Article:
leverages the widespread filtering of IPv6 fragments in the public
   Internet by means of ICMPv6 PTB error messages.  Additionally, it
   formally updates [RFC2460] such  It concludes that this attack vector
   the generation of IPv6 atomic fragments is

8. an undesirable feature.

7.  Acknowledgements

   The authors would like to thank (in alphabetical order) Alberto
   Leiva, Bob Briscoe, Brian Carpenter, Tatuya Jinmei, Jeroen Massar,
   Erik Nordmark, and Ole Troan, for providing valuable comments on
   earlier versions of this document.

   Fernando Gont would like to thank Fernando Gont would like to thank
   Jan Zorz / Go6 Lab <http://go6lab.si/>, and Jared Mauch / NTT
   America, for providing access to systems and networks that were
   employed to produce some of tests that resulted in the publication of
   this document.  Additionally, he would like to thank SixXS
   <https://www.sixxs.net> for providing IPv6 connectivity.


8.  References


8.1.  Normative References

   [RFC2460]  Deering, S. and R. Hinden, "Internet Protocol, Version 6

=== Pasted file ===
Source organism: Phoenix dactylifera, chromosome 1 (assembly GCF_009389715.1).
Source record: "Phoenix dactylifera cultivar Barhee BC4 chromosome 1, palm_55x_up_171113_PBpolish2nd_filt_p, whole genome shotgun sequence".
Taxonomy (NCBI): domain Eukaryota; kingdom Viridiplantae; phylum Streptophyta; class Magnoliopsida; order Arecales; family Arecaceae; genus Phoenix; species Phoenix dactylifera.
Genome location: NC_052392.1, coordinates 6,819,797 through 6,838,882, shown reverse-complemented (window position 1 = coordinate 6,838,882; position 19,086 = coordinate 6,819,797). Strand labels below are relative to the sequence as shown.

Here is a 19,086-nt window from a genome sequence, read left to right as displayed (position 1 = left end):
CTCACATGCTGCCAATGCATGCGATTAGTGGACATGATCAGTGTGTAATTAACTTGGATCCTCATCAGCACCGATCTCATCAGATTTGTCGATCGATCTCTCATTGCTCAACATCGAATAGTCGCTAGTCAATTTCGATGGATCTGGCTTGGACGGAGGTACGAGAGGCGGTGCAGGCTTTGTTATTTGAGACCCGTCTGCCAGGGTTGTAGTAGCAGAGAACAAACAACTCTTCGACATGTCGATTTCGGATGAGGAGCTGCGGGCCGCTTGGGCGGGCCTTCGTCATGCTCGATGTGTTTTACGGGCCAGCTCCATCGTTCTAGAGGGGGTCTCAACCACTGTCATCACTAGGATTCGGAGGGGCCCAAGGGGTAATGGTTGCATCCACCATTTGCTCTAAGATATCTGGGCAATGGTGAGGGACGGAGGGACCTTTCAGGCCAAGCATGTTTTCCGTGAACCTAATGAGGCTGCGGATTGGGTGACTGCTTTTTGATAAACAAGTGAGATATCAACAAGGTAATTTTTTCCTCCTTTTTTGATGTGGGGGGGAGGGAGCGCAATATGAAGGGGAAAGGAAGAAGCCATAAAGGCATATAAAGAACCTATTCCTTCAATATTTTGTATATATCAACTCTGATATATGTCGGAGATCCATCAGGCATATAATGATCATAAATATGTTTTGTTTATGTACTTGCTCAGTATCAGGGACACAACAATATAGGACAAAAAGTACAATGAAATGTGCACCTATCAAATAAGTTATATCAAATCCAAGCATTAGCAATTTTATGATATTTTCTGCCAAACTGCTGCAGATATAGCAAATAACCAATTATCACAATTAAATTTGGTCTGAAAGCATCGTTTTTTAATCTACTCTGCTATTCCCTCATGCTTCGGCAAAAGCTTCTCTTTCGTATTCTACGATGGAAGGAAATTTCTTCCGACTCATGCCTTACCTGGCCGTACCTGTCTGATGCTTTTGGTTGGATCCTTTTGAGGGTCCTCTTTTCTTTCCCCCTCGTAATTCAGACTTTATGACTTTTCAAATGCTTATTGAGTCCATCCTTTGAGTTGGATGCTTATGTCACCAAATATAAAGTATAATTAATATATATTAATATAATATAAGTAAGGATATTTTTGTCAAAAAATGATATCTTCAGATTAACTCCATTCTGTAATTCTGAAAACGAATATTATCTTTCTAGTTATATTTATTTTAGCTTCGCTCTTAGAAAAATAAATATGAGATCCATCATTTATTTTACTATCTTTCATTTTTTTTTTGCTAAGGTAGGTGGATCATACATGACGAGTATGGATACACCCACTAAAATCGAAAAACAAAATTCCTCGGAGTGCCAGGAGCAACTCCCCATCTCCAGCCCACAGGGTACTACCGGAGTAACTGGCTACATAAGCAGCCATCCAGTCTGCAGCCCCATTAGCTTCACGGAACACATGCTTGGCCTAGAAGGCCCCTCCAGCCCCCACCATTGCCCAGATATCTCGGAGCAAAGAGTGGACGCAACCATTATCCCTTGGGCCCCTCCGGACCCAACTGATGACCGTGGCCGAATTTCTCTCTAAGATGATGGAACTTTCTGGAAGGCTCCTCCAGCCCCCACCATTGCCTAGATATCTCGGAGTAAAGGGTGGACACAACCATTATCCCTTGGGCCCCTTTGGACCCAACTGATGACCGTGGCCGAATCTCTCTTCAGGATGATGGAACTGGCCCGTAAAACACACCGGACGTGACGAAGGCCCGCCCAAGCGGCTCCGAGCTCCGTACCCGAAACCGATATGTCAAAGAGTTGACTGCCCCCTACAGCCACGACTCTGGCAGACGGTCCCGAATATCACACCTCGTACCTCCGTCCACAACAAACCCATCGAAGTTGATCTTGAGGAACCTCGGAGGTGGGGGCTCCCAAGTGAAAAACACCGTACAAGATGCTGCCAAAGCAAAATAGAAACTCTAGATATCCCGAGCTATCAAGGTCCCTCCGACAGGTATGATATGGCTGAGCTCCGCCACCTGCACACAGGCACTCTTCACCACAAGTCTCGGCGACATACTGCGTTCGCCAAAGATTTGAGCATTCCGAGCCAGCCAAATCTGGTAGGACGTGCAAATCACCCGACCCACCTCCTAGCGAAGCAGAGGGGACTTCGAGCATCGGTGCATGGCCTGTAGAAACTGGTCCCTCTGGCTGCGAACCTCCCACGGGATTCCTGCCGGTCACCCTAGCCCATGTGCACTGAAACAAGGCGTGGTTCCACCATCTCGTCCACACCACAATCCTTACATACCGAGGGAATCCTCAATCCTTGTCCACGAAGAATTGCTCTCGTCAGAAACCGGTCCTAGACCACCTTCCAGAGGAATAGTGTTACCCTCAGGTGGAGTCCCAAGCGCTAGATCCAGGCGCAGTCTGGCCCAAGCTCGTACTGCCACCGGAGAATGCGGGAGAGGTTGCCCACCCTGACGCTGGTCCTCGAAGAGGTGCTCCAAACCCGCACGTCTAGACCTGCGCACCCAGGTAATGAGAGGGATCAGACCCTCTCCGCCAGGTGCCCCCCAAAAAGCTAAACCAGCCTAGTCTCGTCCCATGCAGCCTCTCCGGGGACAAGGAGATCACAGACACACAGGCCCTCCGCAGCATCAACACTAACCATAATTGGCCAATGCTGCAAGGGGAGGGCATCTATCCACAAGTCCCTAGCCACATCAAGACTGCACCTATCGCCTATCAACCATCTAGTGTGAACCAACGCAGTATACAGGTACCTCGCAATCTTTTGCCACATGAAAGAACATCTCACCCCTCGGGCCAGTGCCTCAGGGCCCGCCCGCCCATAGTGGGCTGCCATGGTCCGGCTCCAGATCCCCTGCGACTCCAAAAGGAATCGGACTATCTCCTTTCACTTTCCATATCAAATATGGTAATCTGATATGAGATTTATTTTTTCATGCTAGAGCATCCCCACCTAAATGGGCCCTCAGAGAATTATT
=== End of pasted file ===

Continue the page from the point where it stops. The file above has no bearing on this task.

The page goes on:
(IPv6) Specification", RFC 2460, DOI 10.17487/RFC2460,
              December 1998. 1998, <http://www.rfc-editor.org/info/rfc2460>.

   [RFC2119]  Bradner, S., "Key words for use in RFCs to Indicate
              Requirement Levels", BCP 14, RFC 2119,
              DOI 10.17487/RFC2119, March 1997. 1997,

   [RFC4443]  Conta, A., Deering, S., and M. Gupta, Ed., "Internet
              Control Message Protocol (ICMPv6) for the Internet
              Protocol Version 6 (IPv6) Specification", RFC 4443,
              DOI 10.17487/RFC4443, March 2006. 2006,

   [RFC4821]  Mathis, M. and J. Heffner, "Packetization Layer Path MTU
              Discovery", RFC 4821, DOI 10.17487/RFC4821, March 2007. 2007,

   [RFC4861]  Narten, T., Nordmark, E., Simpson, W., and H. Soliman,
              "Neighbor Discovery for IP version 6 (IPv6)", RFC 4861,
              DOI 10.17487/RFC4861, September 2007. 2007,

   [RFC6145]  Li, X., Bao, C., and F. Baker, "IP/ICMP Translation
              Algorithm", RFC 6145, DOI 10.17487/RFC6145, April 2011.

9.2. 2011,

8.2.  Informative References

   [RFC2923]  Lahey, K., "TCP Problems with Path MTU Discovery",
              RFC 2923, DOI 10.17487/RFC2923, September 2000. 2000,

   [RFC2992]  Hopps, C., "Analysis of an Equal-Cost Multi-Path
              Algorithm", RFC 2992, DOI 10.17487/RFC2992, November 2000. 2000,

   [RFC5927]  Gont, F., "ICMP Attacks against TCP", RFC 5927,